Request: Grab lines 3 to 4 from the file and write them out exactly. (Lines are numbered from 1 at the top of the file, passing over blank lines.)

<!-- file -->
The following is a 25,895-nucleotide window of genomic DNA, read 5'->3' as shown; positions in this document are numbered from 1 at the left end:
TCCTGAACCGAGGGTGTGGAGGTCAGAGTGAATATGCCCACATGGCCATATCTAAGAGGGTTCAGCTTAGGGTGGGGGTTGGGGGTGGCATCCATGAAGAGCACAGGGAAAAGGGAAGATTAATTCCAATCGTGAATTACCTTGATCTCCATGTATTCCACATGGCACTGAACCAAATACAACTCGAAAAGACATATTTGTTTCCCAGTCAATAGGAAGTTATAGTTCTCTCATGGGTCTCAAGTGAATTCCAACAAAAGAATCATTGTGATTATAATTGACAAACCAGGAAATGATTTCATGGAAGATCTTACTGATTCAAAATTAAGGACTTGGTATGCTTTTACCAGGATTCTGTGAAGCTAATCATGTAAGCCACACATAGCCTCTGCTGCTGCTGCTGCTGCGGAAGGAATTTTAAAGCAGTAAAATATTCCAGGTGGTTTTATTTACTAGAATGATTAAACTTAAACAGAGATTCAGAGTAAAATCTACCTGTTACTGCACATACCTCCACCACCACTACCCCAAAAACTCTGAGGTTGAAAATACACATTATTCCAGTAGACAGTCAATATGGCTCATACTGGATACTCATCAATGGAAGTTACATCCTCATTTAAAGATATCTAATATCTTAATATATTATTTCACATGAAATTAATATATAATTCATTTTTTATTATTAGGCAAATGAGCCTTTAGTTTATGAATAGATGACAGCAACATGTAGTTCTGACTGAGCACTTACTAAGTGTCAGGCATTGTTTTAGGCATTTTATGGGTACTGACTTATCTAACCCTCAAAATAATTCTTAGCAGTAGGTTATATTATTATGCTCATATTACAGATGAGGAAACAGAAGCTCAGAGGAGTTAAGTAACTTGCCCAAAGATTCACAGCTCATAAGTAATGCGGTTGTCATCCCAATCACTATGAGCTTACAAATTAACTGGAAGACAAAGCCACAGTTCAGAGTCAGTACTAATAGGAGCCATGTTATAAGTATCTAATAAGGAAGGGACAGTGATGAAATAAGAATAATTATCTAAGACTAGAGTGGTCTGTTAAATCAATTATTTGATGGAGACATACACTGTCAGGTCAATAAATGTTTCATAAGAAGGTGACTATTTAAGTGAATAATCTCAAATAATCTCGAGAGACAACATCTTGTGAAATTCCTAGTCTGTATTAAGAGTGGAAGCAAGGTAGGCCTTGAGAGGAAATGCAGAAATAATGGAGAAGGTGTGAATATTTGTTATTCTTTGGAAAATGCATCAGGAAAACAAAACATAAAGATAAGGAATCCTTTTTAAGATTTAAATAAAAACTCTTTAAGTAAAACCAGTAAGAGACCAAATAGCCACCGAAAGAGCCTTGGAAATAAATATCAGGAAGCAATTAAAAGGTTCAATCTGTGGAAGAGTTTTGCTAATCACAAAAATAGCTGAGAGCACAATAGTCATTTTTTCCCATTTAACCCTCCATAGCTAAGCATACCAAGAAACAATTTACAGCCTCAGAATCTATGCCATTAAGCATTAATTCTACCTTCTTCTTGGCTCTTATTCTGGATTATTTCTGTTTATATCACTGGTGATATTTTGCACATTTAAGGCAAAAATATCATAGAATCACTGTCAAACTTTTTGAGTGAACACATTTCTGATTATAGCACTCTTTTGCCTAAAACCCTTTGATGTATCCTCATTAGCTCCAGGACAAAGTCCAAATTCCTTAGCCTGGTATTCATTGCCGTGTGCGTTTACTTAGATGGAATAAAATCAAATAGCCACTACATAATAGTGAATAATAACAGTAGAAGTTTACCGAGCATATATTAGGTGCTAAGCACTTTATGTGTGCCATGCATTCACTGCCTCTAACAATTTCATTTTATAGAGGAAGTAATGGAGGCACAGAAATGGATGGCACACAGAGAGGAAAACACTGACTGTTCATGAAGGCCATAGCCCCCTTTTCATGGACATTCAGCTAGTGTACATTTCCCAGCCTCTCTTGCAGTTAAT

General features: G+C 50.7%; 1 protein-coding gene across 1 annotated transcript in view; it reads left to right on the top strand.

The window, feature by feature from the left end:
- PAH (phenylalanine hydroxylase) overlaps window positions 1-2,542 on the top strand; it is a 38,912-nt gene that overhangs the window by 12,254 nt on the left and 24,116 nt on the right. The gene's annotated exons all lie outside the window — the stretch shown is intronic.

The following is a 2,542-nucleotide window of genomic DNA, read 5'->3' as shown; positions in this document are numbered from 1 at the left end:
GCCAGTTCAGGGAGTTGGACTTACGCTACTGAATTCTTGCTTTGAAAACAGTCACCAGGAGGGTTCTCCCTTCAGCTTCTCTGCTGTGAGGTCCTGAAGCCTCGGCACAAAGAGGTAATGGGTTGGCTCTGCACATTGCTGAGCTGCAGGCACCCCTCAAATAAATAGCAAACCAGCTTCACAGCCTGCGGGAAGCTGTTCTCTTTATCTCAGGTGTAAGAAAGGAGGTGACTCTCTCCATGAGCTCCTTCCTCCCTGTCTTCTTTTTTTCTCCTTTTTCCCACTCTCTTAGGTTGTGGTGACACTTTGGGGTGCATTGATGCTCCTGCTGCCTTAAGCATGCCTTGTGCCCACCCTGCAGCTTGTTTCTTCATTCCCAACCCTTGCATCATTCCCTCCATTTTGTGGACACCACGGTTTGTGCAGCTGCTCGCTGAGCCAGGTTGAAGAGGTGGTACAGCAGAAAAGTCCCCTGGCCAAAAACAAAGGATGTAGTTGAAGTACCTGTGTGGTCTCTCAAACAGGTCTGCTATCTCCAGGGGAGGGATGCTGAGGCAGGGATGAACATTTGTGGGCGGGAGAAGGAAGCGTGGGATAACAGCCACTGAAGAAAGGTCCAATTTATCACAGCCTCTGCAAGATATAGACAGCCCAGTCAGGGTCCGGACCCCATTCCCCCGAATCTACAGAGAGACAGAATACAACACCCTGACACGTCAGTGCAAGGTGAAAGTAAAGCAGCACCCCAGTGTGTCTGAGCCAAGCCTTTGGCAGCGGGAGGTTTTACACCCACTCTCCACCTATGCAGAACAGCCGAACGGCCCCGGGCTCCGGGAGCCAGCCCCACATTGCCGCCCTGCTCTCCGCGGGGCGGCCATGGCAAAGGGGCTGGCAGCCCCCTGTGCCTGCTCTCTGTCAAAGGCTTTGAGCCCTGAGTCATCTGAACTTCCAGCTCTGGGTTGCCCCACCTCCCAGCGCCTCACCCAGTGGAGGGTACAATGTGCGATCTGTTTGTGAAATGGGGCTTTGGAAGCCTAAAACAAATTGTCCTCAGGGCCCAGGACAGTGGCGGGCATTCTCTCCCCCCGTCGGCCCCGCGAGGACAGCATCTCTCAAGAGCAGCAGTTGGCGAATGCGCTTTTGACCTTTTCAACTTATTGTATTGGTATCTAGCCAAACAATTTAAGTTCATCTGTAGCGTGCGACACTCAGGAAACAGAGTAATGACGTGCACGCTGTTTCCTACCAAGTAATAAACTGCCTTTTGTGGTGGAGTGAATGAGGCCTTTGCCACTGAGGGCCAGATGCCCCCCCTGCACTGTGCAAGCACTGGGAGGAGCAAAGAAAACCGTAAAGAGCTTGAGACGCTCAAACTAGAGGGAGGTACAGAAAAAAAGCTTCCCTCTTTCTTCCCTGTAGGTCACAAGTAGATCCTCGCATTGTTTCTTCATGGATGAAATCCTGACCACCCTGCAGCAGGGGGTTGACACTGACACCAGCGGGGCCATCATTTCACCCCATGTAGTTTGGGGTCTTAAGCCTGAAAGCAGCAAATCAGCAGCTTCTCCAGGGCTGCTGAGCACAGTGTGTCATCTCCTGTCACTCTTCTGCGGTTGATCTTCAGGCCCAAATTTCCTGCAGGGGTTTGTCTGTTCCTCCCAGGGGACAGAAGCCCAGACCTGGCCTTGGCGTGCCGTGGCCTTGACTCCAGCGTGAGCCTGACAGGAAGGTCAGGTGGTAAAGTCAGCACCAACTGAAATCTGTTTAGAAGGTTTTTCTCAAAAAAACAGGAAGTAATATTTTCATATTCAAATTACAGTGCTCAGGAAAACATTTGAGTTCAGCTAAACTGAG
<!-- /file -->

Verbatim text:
General features: G+C 50.7%; 1 protein-coding gene across 1 annotated transcript in view; it reads left to right on the top strand.

The window, feature by feature from the left end: